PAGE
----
A new study reports on the efficacy of thermobalancing therapy using a new therapeutic device in the treatment of patients with benign prostatic hyperplasia (BPH). The results indicate the novel therapy can improve a series of clinical parameters, such as IPSS score, ultrasound measurement of prostate volume (PV) and uroflowmetry, and patients’ quality of life. The results were described in detail in the study entitled “Benign Prostatic Hyperplasia Treatment with New Physiotherapeutic Device,” published in the Urology Journal.
Benign prostatic hyperplasia (BPH) is the most common urological condition among older male patients, leading to augmentation of prostate volume, which can result in bladder outflow obstruction and a series of lower urinary tract symptoms (LUTS) that can decrease patients’ quality of life. Current treatments include medication and surgical procedures, such as transurethral resection of the prostate (TURP). Previous research has revealed that prolonged stress in tissues leads to hypoxia, ischemia, and hypothermia, and consequent growth of capillaries that, in a vicious cycle, augments pressure and hypothermia, which in the prostate gland results in chronic inflammation and progressive growth.
The research team, under Dr. Simon Allen’s supervision, designed a non-randomized controlled clinical trial to determine the effects of thermobalancing therapy via a therapeutic device designed to improve blood circulation in the prostate and relieve symptoms in BPH patients. A total of 124 patients treated with the therapeutic device as a monotherapy and a control group of 124 patients that did not use the device were evaluated before and after 6-months of treatment. The novel device consists of a neoprene belt that keeps a thermoelement mixture of waxes in the projection of the prostate, acting as a source of heat for the gland. The International Prostate Symptom Score (IPSS), ultrasound measurement of prostate volume (PV) and uroflowmetry, through maximum flow rate (Qmax), were assessed and compared between groups of patients, before and after treatment.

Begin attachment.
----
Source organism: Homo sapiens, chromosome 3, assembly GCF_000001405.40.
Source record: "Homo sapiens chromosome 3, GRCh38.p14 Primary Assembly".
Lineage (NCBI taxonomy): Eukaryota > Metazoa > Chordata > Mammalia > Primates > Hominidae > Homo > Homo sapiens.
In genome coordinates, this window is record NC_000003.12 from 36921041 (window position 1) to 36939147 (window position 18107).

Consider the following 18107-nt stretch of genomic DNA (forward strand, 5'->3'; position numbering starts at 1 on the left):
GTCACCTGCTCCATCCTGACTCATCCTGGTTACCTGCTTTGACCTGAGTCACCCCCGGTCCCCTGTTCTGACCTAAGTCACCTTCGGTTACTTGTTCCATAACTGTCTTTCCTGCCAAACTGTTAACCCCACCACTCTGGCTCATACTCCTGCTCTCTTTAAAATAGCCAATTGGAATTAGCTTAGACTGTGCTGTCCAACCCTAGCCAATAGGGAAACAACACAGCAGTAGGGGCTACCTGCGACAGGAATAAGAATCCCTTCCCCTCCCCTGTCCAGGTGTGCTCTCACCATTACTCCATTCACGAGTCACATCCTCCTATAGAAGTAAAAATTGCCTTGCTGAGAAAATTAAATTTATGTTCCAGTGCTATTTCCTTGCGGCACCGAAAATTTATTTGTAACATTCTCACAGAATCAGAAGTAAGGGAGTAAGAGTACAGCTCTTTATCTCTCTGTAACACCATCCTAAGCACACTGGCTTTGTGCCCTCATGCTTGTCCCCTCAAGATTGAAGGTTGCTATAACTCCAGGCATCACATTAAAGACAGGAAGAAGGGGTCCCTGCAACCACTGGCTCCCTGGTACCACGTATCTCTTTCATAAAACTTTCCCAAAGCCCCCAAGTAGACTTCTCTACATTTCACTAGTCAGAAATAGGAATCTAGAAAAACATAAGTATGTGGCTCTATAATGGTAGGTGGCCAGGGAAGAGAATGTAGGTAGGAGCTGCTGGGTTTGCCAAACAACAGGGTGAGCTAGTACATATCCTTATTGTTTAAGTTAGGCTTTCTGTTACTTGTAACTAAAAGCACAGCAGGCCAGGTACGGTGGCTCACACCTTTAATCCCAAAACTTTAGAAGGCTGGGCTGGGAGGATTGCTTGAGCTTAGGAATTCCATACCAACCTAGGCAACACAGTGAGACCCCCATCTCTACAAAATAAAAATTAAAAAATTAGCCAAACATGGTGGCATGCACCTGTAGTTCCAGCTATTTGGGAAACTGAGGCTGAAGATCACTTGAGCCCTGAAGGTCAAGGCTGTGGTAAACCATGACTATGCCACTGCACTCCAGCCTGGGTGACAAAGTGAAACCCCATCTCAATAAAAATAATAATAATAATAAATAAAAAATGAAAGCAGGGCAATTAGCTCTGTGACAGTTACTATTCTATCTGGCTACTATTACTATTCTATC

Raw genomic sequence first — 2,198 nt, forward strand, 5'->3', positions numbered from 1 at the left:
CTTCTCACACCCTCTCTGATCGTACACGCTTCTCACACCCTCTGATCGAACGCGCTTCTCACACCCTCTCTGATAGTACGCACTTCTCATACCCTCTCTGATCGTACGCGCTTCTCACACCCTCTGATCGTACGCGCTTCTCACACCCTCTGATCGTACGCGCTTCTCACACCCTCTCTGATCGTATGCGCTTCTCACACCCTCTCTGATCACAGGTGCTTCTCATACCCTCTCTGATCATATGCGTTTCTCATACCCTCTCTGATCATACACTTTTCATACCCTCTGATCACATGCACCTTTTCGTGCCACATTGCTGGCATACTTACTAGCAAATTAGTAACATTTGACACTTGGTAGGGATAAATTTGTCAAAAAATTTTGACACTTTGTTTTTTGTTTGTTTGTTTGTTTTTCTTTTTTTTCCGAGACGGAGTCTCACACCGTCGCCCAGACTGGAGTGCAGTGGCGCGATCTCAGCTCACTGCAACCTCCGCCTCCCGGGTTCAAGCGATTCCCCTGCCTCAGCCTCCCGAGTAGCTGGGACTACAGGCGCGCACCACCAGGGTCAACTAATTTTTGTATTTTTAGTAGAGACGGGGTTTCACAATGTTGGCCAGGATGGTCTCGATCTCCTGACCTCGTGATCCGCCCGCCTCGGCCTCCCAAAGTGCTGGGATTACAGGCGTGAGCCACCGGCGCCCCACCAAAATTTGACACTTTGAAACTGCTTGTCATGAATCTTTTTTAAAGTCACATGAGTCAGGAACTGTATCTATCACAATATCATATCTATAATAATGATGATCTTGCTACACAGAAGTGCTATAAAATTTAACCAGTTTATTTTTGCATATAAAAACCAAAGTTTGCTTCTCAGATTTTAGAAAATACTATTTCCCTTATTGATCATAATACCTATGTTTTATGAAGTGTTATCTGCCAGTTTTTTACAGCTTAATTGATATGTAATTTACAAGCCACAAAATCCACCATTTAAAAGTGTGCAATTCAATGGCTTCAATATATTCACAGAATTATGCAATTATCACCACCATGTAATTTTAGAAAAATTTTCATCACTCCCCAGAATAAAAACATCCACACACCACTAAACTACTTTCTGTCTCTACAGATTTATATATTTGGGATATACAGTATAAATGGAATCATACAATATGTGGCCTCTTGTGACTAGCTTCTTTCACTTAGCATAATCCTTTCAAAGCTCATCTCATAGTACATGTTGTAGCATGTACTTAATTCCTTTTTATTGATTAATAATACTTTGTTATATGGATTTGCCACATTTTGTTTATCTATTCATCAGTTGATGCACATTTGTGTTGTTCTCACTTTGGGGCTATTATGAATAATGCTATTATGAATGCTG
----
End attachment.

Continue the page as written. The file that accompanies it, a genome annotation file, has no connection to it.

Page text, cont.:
Pre-treatment evaluation showed that, between the device group and the control group, there were no significant differences in age, IPSS score, Qmax and prostate volume. After 6-month of treatment with the thermobalancing device, the team observed an overall positive effect in the IPSS symptom score, PV, and uroflowmetry Q max parameters, and quality of life improvement, results that can be explained by the positive changes in the prostate gland from the prolonged accumulation of temperature.
The authors argue that thermobalancing therapy provides an alternative to classical BPH surgical treatments, which often result in other challenges and patient dissatisfaction. “The results of this study demonstrate improvement in men with BPH after treatment with Therapeutic Device. We observed positive effects in the IPSS symptom score, PV, and uroflowmetry parameters. More studies with thermobalancing therapy for BPH are needed to draw final conclusion,” the authors conclude in their study.